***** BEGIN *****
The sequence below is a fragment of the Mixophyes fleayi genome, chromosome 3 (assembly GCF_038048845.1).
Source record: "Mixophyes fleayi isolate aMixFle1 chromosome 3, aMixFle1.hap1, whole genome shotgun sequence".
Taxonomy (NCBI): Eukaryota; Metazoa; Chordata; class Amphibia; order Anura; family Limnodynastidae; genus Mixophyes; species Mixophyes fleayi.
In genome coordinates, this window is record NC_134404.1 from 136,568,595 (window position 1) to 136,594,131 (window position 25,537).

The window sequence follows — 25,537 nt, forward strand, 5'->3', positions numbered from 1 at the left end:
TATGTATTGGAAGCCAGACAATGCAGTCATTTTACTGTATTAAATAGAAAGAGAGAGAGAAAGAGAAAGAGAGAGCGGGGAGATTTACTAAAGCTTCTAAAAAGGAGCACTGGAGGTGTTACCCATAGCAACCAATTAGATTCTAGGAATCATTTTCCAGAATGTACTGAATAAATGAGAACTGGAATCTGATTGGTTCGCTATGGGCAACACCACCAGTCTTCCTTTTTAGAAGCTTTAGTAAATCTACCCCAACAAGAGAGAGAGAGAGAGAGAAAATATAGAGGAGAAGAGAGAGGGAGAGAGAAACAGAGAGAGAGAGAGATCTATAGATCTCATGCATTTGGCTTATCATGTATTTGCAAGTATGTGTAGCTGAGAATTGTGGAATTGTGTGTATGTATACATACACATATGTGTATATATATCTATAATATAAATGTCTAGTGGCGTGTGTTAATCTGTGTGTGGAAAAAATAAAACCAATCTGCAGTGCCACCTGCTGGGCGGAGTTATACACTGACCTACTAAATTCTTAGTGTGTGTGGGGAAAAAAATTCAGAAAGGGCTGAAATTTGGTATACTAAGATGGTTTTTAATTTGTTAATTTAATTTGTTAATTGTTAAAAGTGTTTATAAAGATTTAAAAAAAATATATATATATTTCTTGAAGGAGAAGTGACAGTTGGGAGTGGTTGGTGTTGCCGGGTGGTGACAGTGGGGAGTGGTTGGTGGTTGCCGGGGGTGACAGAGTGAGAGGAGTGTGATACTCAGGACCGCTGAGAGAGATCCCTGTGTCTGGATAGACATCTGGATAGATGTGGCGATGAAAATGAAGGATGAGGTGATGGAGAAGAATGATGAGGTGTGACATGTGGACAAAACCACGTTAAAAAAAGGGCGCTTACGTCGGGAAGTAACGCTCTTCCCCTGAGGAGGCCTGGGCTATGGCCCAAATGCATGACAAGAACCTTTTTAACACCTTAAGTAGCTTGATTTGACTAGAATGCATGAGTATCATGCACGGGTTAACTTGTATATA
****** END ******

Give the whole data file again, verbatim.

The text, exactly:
The sequence below is a fragment of the Mixophyes fleayi genome, chromosome 3 (assembly GCF_038048845.1).
Source record: "Mixophyes fleayi isolate aMixFle1 chromosome 3, aMixFle1.hap1, whole genome shotgun sequence".
Taxonomy (NCBI): Eukaryota; Metazoa; Chordata; class Amphibia; order Anura; family Limnodynastidae; genus Mixophyes; species Mixophyes fleayi.
In genome coordinates, this window is record NC_134404.1 from 136,568,595 (window position 1) to 136,594,131 (window position 25,537).

The window sequence follows — 25,537 nt, forward strand, 5'->3', positions numbered from 1 at the left end:
TATGTATTGGAAGCCAGACAATGCAGTCATTTTACTGTATTAAATAGAAAGAGAGAGAGAAAGAGAAAGAGAGAGCGGGGAGATTTACTAAAGCTTCTAAAAAGGAGCACTGGAGGTGTTACCCATAGCAACCAATTAGATTCTAGGAATCATTTTCCAGAATGTACTGAATAAATGAGAACTGGAATCTGATTGGTTCGCTATGGGCAACACCACCAGTCTTCCTTTTTAGAAGCTTTAGTAAATCTACCCCAACAAGAGAGAGAGAGAGAGAGAAAATATAGAGGAGAAGAGAGAGGGAGAGAGAAACAGAGAGAGAGAGAGATCTATAGATCTCATGCATTTGGCTTATCATGTATTTGCAAGTATGTGTAGCTGAGAATTGTGGAATTGTGTGTATGTATACATACACATATGTGTATATATATCTATAATATAAATGTCTAGTGGCGTGTGTTAATCTGTGTGTGGAAAAAATAAAACCAATCTGCAGTGCCACCTGCTGGGCGGAGTTATACACTGACCTACTAAATTCTTAGTGTGTGTGGGGAAAAAAATTCAGAAAGGGCTGAAATTTGGTATACTAAGATGGTTTTTAATTTGTTAATTTAATTTGTTAATTGTTAAAAGTGTTTATAAAGATTTAAAAAAAATATATATATATTTCTTGAAGGAGAAGTGACAGTTGGGAGTGGTTGGTGTTGCCGGGTGGTGACAGTGGGGAGTGGTTGGTGGTTGCCGGGGGTGACAGAGTGAGAGGAGTGTGATACTCAGGACCGCTGAGAGAGATCCCTGTGTCTGGATAGACATCTGGATAGATGTGGCGATGAAAATGAAGGATGAGGTGATGGAGAAGAATGATGAGGTGTGACATGTGGACAAAACCACGTTAAAAAAAGGGCGCTTACGTCGGGAAGTAACGCTCTTCCCCTGAGGAGGCCTGGGCTATGGCCCAAATGCATGACAAGAACCTTTTTAACACCTTAAGTAGCTTGATTTGACTAGAATGCATGAGTATCATGCACGGGTTAACTTGTATATA